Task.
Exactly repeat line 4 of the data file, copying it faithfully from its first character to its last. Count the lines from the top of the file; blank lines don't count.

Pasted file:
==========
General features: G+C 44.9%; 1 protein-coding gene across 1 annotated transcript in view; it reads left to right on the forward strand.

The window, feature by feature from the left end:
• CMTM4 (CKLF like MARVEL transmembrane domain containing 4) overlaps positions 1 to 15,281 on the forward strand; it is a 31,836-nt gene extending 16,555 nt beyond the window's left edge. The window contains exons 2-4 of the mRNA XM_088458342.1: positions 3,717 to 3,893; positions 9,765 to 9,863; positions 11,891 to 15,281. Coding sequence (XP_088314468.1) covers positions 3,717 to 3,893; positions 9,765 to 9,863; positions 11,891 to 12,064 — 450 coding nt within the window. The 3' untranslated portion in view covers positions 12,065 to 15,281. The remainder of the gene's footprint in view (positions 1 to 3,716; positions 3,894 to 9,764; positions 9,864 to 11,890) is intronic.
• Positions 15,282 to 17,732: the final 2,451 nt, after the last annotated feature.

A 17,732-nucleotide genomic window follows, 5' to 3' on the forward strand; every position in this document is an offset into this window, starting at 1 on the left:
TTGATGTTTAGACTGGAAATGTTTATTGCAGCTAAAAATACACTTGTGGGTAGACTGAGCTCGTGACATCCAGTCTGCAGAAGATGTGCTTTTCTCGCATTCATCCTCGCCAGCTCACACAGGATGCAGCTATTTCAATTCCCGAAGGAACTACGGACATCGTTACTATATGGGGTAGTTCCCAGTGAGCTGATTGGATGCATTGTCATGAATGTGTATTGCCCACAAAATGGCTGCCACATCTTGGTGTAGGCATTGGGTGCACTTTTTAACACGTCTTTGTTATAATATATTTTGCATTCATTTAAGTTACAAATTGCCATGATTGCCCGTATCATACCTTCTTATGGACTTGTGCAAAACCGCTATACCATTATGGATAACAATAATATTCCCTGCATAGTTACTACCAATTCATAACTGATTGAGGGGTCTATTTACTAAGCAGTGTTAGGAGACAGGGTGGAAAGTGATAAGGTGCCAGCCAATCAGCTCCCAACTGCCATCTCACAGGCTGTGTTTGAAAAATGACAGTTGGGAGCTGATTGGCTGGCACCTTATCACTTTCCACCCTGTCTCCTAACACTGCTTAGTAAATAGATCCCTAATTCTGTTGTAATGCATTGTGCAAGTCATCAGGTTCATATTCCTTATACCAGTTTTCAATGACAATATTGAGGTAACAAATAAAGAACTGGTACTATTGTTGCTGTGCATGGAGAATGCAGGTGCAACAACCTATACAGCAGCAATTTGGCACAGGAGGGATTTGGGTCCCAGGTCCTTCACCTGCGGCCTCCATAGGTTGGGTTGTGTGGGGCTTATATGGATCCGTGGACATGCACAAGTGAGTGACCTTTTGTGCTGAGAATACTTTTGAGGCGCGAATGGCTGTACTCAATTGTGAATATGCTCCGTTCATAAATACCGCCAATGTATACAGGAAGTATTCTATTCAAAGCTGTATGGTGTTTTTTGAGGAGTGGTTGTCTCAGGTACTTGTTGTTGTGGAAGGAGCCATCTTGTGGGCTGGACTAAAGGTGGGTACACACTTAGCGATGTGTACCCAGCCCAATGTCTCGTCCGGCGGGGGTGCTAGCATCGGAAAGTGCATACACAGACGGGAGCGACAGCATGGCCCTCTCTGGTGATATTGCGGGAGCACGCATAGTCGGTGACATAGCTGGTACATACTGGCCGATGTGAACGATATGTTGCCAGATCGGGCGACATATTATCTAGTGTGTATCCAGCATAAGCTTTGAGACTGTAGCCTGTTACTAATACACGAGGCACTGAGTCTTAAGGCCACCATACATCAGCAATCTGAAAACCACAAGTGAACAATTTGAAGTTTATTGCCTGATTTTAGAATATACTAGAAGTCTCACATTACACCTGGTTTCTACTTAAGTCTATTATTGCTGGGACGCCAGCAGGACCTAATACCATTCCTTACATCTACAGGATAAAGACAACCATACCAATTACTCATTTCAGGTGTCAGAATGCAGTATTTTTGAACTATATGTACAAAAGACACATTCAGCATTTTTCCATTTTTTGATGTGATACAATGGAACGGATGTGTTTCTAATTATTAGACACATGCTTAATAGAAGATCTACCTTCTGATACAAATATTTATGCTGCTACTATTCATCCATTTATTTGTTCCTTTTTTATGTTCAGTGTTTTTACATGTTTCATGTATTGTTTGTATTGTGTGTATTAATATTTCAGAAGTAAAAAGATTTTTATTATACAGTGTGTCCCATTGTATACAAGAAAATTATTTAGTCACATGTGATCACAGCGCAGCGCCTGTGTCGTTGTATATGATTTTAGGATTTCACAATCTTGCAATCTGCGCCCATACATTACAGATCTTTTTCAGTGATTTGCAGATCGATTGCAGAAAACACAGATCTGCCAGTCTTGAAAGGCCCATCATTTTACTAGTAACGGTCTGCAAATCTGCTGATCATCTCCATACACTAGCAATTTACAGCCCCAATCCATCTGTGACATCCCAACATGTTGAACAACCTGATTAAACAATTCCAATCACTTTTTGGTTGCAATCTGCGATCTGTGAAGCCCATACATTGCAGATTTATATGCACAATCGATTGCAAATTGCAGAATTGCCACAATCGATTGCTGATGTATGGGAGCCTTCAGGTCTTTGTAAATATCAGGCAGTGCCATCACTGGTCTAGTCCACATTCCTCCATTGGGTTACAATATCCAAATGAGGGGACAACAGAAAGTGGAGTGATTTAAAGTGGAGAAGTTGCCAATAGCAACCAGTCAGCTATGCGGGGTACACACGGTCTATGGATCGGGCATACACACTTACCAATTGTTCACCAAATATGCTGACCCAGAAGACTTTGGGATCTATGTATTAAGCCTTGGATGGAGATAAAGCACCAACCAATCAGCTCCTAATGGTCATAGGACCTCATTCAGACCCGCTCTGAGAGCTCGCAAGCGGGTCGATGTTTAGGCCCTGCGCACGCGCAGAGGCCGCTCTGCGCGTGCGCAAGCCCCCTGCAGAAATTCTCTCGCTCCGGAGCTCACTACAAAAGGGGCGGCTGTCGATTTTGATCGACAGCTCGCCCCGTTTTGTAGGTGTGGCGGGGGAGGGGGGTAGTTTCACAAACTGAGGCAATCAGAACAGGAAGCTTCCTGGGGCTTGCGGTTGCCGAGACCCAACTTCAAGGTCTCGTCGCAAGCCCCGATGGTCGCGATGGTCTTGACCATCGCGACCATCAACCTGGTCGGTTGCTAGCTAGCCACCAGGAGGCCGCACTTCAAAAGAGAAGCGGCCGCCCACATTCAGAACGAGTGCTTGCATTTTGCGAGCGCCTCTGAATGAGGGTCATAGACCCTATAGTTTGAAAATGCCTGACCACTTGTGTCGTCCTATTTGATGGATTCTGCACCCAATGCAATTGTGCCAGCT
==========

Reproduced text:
• Positions 15,282 to 17,732: the final 2,451 nt, after the last annotated feature.